Survival of the Fittest; Inside a Milkweed Pod.   6 comments

Milkweed, Asclepias syriaca, produces its seeds in formidable follicles, better known as, pods.

Milkweed is named for its milky sap, which contains alkaloids and latex. Many alkaloids are known to be toxic; and care should be exercised with Milkweed.  The latex is very sticky, be careful not to get it on your fingers.  Otherwise, it will end up on your camera, clothing, nose, etc!

The outer and inner rinds protect the ripening seeds.

The “spine” of the pod is a gilled, leaf-like structure; which keeps the seeds arranged in overlapping rows, until the pods ripen, dry, and split open.

The seeds have white filament-like hairs known as pappus, silk, or floss. The seeds, are carried into the wind, by the floss.

The floss has been used historically for cordage, textiles and is the traditional background for mounted butterflies.  Which, I suppose is appropriate; as Milkweed is a favorite food source of butterflies.  If you love butterflies, plant some Milkweed.  It could be your contribution to saving the dwindling Monarchs.

Milkweed pods can be eaten when they are about 1 inch long and still firm. It’s best to cook the pods in several, rapid changes of boiling water, before adding them to soup, stew or eating them as a side dish.  Unused pods keep well in the freezer.  I like to blanch them first in 3 changes, 1 1/2 minutes each, of, already, boiling water.  Then when I want to use them, the pre-cooking is done.  This is important as the bitter alkaloids are boiled off into the water. 

When cooking a large batch of Milkweed pods I put 3 pots (of approx equal size) of water on the stove to boil.  When all pots have achieved a rolling boil, I carefully lower the pods into the first pot.  When 1 1/2 minutes is up, I drain the pods and carefully place them into the 2nd pot.  After another minute and a half, the pods are, again drained and then go into the 3rd pot.  One more minute and a half, and I drain them, again.  Now my pods are ready to be cooked for eating; or cooled and packed for the freezer.

J Omega T (find him in my blogroll) suggests an easier method, which is great for small batches of pods.  Bring 1 large pot of water to a boil.   Place the Milkweed pods in 1 small pot and use a ladle to cover the pods with boiling water, from the big pot.  After 1 1/2 minute, drain and repeat, several times.  Thanx J! (1)

Crushed milkweed pods can be boiled until soft and then made into paper using the sheet-forming technique. Paper making is a messy, smelly, albeit ultimately satisfying, endeavor.  Although, I’ve not, yet, tried Milkweed paper making, it is very intriguing.  With the addition of rose petals, and/or dandelion petals and/or any flower petals, Milkweed pod paper could become a preoccupation!  Looking at the rinds and the floss leads me to believe it would be lovely, with a silky feel and sheen.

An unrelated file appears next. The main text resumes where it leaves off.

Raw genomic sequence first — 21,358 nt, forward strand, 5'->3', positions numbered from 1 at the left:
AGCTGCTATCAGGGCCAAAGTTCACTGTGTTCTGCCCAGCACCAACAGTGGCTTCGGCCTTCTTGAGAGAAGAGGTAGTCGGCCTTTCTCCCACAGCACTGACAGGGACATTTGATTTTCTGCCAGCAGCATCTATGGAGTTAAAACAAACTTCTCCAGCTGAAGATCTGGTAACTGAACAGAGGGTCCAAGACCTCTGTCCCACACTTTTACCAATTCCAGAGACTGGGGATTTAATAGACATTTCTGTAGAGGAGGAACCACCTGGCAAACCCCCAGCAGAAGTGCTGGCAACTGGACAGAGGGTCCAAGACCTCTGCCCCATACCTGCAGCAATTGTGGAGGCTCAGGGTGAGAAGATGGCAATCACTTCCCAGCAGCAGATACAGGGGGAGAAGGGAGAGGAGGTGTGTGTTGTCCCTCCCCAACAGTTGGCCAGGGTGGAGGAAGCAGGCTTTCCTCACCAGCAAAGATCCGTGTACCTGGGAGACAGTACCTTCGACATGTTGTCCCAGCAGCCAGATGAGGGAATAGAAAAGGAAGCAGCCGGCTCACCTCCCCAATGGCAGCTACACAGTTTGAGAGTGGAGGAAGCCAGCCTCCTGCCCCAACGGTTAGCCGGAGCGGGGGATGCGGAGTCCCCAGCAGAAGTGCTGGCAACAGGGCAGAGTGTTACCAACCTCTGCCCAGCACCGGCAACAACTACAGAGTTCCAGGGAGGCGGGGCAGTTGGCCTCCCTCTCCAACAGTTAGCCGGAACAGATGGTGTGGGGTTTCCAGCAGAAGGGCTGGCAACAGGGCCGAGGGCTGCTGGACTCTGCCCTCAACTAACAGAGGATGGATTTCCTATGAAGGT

Milkweed pods can be used in gardening, since they kill nematodes. Nematodes are round worms that kill by spreading plant viruses. Crushed milkweed pods, spread over the soil will keep away nematodes. (2)

Milkweed pods can be painted and used as decorations. During the Victorian Era, milkweed pods were hung from Christmas trees and wreaths.  I don’t do Christmas; however, it’s easy to imagine several crafty pod projects.  Just the shape suggests a paisley design; maybe stamp painted using a cross section of the pod!  Collected on the stalk (or in the viewfinder) Milkweed pods, also, make a great addition to dried flower arrangements.

Just click on any photo to enlarge for greater detail.

Thanx for stopping by.  See you soon.

REFERENCES:

(1) J Omega T:   jomegat.wordpress.com

(2) Read more: Uses for Milkweed Pods | eHow.com http://www.ehow.com/list_6184685_uses-milkweed-pods.html#ixzz1XrGosRbl

For more Milkweed information and photos, please see:  https://forageporage.wordpress.com/2011/06/21/pass-the-milkweed-please/

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6 responses to “Survival of the Fittest; Inside a Milkweed Pod.

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  1. Thanks for the nod. Another use for milkweed pods is a source of dry tinder for fire lighting even when it’s pouring rain. Unfortunately, they don’t remain in season for very long, so that tip has limited utility.

  2. I was looking for an idea to use the milkweed pods I saw a few minutes ago when on a walk with my dog – and was treated to the lovely photos of the milkweed’s life story, and some great ideas for eating them. All in one posting . Thanks.

  3. Pingback: Walking The Wareham « Forageporage's Blog

  4. Pingback: Pass the Milkweed, Please! « Forageporage's Blog

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